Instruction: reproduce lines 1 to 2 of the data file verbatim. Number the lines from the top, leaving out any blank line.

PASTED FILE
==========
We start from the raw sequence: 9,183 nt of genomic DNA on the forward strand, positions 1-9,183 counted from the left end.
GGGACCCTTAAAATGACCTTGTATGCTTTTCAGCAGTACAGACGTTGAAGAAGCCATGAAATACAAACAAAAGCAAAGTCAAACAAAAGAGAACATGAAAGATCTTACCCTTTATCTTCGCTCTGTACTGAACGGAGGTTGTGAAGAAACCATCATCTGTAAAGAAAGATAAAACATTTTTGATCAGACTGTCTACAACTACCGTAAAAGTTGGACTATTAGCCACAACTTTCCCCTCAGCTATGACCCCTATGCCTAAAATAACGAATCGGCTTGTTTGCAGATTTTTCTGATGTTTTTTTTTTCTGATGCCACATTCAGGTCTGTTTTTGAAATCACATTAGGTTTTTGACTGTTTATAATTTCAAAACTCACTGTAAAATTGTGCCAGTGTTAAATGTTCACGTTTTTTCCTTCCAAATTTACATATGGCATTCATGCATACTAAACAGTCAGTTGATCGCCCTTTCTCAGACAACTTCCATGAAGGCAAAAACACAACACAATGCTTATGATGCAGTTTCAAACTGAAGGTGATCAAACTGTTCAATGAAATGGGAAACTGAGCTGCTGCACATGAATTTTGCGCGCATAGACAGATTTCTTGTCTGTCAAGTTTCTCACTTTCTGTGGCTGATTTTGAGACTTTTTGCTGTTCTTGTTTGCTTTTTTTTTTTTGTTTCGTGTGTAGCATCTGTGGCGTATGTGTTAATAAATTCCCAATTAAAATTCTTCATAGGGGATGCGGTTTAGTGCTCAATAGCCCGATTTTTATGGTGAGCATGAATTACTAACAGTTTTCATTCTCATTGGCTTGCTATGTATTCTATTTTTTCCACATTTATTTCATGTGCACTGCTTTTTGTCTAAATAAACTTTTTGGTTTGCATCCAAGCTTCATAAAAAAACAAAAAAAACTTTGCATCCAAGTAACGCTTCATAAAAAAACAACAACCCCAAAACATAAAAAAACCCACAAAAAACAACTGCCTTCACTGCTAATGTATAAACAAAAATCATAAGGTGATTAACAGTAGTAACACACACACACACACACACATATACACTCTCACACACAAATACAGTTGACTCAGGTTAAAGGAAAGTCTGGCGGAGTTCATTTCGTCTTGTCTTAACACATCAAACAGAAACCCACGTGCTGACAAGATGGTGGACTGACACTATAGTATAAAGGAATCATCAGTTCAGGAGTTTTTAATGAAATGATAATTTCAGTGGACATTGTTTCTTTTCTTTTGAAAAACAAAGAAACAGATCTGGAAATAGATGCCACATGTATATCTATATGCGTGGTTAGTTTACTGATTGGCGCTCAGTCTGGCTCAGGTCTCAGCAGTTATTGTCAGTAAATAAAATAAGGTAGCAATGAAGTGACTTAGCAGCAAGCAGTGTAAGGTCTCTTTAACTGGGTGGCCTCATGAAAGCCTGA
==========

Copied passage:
We start from the raw sequence: 9,183 nt of genomic DNA on the forward strand, positions 1-9,183 counted from the left end.
GGGACCCTTAAAATGACCTTGTATGCTTTTCAGCAGTACAGACGTTGAAGAAGCCATGAAATACAAACAAAAGCAAAGTCAAACAAAAGAGAACATGAAAGATCTTACCCTTTATCTTCGCTCTGTACTGAACGGAGGTTGTGAAGAAACCATCATCTGTAAAGAAAGATAAAACATTTTTGATCAGACTGTCTACAACTACCGTAAAAGTTGGACTATTAGCCACAACTTTCCCCTCAGCTATGACCCCTATGCCTAAAATAACGAATCGGCTTGTTTGCAGATTTTTCTGATGTTTTTTTTTTCTGATGCCACATTCAGGTCTGTTTTTGAAATCACATTAGGTTTTTGACTGTTTATAATTTCAAAACTCACTGTAAAATTGTGCCAGTGTTAAATGTTCACGTTTTTTCCTTCCAAATTTACATATGGCATTCATGCATACTAAACAGTCAGTTGATCGCCCTTTCTCAGACAACTTCCATGAAGGCAAAAACACAACACAATGCTTATGATGCAGTTTCAAACTGAAGGTGATCAAACTGTTCAATGAAATGGGAAACTGAGCTGCTGCACATGAATTTTGCGCGCATAGACAGATTTCTTGTCTGTCAAGTTTCTCACTTTCTGTGGCTGATTTTGAGACTTTTTGCTGTTCTTGTTTGCTTTTTTTTTTTTGTTTCGTGTGTAGCATCTGTGGCGTATGTGTTAATAAATTCCCAATTAAAATTCTTCATAGGGGATGCGGTTTAGTGCTCAATAGCCCGATTTTTATGGTGAGCATGAATTACTAACAGTTTTCATTCTCATTGGCTTGCTATGTATTCTATTTTTTCCACATTTATTTCATGTGCACTGCTTTTTGTCTAAATAAACTTTTTGGTTTGCATCCAAGCTTCATAAAAAAACAAAAAAAACTTTGCATCCAAGTAACGCTTCATAAAAAAACAACAACCCCAAAACATAAAAAAACCCACAAAAAACAACTGCCTTCACTGCTAATGTATAAACAAAAATCATAAGGTGATTAACAGTAGTAACACACACACACACACACACATATACACTCTCACACACAAATACAGTTGACTCAGGTTAAAGGAAAGTCTGGCGGAGTTCATTTCGTCTTGTCTTAACACATCAAACAGAAACCCACGTGCTGACAAGATGGTGGACTGACACTATAGTATAAAGGAATCATCAGTTCAGGAGTTTTTAATGAAATGATAATTTCAGTGGACATTGTTTCTTTTCTTTTGAAAAACAAAGAAACAGATCTGGAAATAGATGCCACATGTATATCTATATGCGTGGTTAGTTTACTGATTGGCGCTCAGTCTGGCTCAGGTCTCAGCAGTTATTGTCAGTAAATAAAATAAGGTAGCAATGAAGTGACTTAGCAGCAAGCAGTGTAAGGTCTCTTTAACTGGGTGGCCTCATGAAAGCCTGA